On Saturday Matinee, we showcase full-length films from or about the diesel era.
Today, we giving a little sympathy for the devil with D.W. Griffith's 1926 version of The Sorrows of Satan.
What you need to know about The Sorrows of Satan
After completing a novel in his London garret, Geoffrey Tempest meets Mavis Claire, another struggling writer, and they drink to the success of his novel, in which he rails at God and fate.
When his publisher rejects his supernatural theme, Tempest meets Rimanez, a mysterious nobleman, who takes him to a sumptuous hotel, where he is transfixed by the lovely Princess Olga. Geoffrey then meets Prince Lucio de Rimanez, a wealthy, urbane gentleman who informs Geoffrey that he has inherited a fortune, but that he must place himself in the Prince's hands in order to enjoy the fruits of his inheritance. Rimanez arranges for his marriage to Olga; and following a successful courtship, there is a spectacular wedding. Married life, however, proves a failure for Geoffrey, and while dining with wealthy friends he sees Mavis, forlorn and poorly clad. What Geoffrey doesn't know is that Prince Lucio is actually Satan, who is using Geoffrey as an experiment to show God that he can corrupt anybody.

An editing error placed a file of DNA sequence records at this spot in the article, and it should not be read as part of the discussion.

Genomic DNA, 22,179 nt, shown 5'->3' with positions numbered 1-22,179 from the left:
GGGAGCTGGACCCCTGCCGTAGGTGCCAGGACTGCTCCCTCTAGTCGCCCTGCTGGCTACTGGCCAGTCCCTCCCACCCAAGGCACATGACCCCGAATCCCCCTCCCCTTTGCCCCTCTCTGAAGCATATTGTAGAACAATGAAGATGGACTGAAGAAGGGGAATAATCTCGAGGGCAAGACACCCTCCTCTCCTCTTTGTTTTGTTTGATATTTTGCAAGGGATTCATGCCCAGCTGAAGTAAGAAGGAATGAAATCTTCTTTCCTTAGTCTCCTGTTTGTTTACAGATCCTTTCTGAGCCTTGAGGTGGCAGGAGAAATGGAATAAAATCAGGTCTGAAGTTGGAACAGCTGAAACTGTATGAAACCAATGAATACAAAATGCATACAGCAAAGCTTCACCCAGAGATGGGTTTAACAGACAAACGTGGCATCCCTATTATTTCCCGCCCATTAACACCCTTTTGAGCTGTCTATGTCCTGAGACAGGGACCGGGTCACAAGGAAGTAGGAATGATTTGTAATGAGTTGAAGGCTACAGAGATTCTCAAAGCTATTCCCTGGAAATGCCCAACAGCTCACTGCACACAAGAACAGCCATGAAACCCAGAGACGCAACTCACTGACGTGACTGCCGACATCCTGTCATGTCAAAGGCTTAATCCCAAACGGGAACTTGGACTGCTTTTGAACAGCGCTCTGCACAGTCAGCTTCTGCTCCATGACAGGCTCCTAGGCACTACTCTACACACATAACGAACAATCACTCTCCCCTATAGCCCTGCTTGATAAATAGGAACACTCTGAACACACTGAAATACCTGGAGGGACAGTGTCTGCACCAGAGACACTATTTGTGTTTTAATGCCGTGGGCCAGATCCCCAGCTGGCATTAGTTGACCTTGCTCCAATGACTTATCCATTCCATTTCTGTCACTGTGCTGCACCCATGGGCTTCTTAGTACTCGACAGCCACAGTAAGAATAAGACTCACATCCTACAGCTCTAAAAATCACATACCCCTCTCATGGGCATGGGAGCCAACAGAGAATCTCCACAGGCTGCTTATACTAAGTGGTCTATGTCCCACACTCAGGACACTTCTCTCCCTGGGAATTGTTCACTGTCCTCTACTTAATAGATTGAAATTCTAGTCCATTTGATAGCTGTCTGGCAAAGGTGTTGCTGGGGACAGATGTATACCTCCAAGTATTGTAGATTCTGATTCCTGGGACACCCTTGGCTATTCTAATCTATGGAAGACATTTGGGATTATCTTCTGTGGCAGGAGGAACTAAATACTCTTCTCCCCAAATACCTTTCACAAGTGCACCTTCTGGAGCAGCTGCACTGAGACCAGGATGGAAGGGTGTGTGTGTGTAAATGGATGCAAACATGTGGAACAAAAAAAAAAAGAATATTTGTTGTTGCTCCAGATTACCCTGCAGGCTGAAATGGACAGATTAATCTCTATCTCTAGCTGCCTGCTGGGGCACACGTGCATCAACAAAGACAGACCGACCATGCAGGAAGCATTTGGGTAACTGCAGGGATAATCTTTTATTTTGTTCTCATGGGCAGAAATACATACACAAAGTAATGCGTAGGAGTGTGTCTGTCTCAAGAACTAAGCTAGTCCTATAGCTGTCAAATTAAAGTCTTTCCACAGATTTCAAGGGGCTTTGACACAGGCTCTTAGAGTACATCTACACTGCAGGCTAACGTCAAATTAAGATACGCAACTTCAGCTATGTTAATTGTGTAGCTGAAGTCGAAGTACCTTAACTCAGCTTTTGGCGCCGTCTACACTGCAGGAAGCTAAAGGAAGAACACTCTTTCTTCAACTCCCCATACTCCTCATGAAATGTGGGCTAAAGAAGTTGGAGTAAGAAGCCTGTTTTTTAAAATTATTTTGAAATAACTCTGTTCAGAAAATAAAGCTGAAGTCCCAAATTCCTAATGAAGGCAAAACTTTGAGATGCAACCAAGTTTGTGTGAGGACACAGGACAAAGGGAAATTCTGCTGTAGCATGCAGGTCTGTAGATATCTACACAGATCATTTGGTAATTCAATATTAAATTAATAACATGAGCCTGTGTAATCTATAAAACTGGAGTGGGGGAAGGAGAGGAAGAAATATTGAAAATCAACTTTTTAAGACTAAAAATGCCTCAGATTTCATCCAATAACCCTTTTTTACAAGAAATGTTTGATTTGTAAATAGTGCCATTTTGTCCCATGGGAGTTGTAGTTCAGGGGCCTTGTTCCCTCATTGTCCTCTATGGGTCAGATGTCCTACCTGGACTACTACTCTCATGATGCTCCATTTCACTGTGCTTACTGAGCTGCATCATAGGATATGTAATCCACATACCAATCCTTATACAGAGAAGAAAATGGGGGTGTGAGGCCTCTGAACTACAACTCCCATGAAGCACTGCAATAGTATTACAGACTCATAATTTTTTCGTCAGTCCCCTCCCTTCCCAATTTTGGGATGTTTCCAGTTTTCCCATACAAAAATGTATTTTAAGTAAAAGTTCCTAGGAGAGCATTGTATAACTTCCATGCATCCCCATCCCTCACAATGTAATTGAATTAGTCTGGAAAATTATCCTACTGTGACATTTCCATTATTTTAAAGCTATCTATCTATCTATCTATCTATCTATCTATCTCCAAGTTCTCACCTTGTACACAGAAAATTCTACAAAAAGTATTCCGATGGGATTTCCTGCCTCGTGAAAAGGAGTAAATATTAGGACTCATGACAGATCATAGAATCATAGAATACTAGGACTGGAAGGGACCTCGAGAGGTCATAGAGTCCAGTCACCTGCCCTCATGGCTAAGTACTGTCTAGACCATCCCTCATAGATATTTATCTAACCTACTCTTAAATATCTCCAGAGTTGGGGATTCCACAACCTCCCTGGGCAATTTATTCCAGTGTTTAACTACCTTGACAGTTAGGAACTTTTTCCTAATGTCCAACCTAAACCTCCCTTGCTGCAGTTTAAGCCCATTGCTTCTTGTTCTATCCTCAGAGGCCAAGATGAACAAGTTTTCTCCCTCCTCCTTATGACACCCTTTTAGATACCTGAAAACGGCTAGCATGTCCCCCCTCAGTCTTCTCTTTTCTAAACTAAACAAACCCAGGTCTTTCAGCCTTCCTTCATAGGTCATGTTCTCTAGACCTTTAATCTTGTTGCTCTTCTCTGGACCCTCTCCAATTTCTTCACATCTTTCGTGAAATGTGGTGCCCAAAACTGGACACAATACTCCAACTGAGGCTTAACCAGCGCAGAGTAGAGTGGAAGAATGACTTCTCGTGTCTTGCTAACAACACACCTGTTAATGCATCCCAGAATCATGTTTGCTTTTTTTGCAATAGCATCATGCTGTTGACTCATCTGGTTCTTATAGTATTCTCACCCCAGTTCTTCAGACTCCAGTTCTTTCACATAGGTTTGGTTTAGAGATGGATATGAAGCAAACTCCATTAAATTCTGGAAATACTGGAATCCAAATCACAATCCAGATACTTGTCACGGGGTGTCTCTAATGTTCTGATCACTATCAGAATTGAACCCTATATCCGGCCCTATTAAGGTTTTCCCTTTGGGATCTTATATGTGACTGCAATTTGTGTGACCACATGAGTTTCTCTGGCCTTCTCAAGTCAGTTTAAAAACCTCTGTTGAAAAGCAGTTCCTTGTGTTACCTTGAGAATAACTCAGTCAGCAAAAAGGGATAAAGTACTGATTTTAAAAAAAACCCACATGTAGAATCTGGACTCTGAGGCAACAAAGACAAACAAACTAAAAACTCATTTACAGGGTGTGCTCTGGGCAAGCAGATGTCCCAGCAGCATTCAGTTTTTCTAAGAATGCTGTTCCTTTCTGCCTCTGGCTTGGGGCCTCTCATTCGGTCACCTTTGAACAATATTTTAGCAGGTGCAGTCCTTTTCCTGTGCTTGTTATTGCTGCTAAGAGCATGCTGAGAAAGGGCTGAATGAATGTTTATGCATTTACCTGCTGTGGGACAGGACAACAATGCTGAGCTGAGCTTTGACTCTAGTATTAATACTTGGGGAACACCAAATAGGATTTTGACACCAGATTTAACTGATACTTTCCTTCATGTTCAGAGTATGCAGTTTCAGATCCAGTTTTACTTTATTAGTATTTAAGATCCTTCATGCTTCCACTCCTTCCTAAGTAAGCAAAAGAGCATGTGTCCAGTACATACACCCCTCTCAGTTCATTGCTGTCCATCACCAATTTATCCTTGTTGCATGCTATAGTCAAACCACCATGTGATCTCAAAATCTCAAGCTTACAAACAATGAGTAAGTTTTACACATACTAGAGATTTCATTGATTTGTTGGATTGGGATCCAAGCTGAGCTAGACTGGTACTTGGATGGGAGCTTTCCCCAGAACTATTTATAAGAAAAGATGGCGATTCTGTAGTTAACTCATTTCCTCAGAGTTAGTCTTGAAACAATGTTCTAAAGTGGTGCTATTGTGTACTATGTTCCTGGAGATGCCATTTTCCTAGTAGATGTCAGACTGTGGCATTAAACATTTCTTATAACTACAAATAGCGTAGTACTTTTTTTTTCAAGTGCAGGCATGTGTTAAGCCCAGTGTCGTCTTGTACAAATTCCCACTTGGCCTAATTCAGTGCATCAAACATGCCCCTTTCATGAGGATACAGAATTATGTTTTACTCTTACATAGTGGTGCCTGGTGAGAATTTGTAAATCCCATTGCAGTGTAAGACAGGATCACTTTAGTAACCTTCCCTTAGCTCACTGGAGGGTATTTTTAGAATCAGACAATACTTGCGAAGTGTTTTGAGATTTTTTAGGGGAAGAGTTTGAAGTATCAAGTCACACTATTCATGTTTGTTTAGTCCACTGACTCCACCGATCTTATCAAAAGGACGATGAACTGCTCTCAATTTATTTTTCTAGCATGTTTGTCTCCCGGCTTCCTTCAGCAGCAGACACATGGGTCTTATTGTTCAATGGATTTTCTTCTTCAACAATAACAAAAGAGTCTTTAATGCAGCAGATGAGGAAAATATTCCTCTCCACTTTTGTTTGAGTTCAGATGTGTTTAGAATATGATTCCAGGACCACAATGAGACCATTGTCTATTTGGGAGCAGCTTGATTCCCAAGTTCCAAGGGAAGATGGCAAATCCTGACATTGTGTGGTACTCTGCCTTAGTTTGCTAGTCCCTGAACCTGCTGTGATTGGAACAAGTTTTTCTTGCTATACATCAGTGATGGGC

Why we chose The Sorrows of Satan for Saturday Matinee
Based on Marie Corelli’s 1895 novel of the same name, The Sorrows of Satan is shot as the Roaring Twenties' version of Faust and carries the talent of early film legend (and general bastard) D.W. Griffith as its banner. The effects showing the fall of the rebel host from Heaven are especially well done, and I think anyone looking for Roaring Twenties glam will be well rewarded by watching this film.
Watch The Sorrows of Satan